Earlier this week, the Public Health Agency Canada revealed that the company would only be sending about 78 per cent of its promised vaccine doses during the first week of February.

Click to play video: 'More uncertainty over delivery of COVID-19 vaccine doses to Canada' More uncertainty over delivery of COVID-19 vaccine doses to Canada
More uncertainty over delivery of COVID-19 vaccine doses to Canada – Feb 4, 2021

The news also comes as the federal government was criticized after Canada became the first G7 country to dip into the COVAX vaccine program, which was intended to “guarantee fair and equitable (vaccine) access for every country in the world.”

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The government has since said that the vaccine program has “always been intended” to secure more vaccine doses for Canada.

“COVAX is not a fund for developing countries only but a mechanism to ensure equitable access to vaccines for all countries that are participating in it, including Canada,” said Guillaume Dumas, a spokesperson for International Development Minister Karina Gould, in a statement to Global News.

New COVID-19 cases were reported in several areas across Canada Thursday. In Ontario, which reported the highest increase, another 1,563 cases and 88 more deaths were announced by the province.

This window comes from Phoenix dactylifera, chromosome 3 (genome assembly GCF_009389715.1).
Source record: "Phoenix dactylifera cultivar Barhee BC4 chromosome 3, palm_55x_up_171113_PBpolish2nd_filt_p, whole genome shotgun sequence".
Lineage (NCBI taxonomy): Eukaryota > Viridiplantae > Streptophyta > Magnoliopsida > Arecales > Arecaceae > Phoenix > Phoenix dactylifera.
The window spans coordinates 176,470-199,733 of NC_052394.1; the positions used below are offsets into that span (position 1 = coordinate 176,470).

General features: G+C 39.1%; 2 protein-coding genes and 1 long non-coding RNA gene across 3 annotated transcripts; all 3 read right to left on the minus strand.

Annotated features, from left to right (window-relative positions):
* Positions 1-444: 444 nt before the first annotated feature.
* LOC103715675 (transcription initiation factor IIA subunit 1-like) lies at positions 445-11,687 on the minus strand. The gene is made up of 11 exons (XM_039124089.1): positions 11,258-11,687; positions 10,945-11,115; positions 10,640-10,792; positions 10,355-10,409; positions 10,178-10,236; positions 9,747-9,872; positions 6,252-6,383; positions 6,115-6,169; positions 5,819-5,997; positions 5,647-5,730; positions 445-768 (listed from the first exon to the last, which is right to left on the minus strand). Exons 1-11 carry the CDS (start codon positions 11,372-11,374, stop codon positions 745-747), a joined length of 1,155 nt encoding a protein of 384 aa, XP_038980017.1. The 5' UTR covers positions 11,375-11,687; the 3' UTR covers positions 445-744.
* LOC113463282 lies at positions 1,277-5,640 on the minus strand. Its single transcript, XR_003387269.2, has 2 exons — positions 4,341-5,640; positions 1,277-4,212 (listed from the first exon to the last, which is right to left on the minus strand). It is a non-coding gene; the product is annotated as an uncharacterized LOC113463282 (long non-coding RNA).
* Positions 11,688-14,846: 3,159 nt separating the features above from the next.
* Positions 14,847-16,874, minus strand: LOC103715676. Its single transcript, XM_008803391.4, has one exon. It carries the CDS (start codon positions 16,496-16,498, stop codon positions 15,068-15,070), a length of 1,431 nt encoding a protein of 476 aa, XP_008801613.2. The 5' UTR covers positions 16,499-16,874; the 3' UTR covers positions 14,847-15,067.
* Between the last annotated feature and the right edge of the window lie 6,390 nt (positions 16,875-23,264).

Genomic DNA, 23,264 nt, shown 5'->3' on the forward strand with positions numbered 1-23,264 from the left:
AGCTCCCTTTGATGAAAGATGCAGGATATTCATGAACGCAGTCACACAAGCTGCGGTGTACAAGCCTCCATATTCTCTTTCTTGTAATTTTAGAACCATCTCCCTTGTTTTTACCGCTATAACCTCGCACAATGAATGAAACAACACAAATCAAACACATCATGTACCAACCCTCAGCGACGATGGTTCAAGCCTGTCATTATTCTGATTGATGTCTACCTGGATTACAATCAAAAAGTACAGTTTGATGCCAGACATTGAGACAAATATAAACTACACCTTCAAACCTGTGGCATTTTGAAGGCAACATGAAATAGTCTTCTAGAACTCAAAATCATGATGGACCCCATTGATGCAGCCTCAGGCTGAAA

Quebec saw another 1,093 infections on Thursday, as well as another 42 fatalities related to the virus. The province’s death toll stands as the highest in Canada with 9,941 fatalities, and is expected to surpass the grim 10,000 landmark this weekend.

British Columbia reported another 465 cases and six new deaths in the province Thursday. The province has also recorded a total of 614 “epi-linked” cases since the start of pandemic, which are patients who were in close contact with confirmed cases and exhibit symptoms, but were never formally tested. Three “epi-linked” cases were included in the province’s announcement Thursday.

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Alberta added another 582 infections on Thursday and 13 new deaths.

Saskatchewan recorded 250 new cases and seven deaths, while Manitoba tallied another 110 infections and two fatalities.

All provinces in Atlantic Canada reported new data on Thursday as well.

Click to play video: 'Coronavirus: Marc Miller defends prioritizing Indigenous communities in vaccine rollout' Coronavirus: Marc Miller defends prioritizing Indigenous communities in vaccine rollout
Coronavirus: Marc Miller defends prioritizing Indigenous communities in vaccine rollout – Feb 4, 2021

New Brunswick announced 16 more infections of the virus while Nova Scotia, P.E.I. and Newfoundland and Labrador both added one new case.

The Yukon and Northwest Territories did not report new infections during their daily updates Thursday, while Nunavut reported another two — both of which were identified in Arviat.

To date, a total of 104,838,900 people worldwide have been diagnosed with COVID-19, according to Johns Hopkins University. The tally has also marked over 2.28 million deaths from the virus, with the U.S., India and Brazil continuing to lead in both cases and fatalities.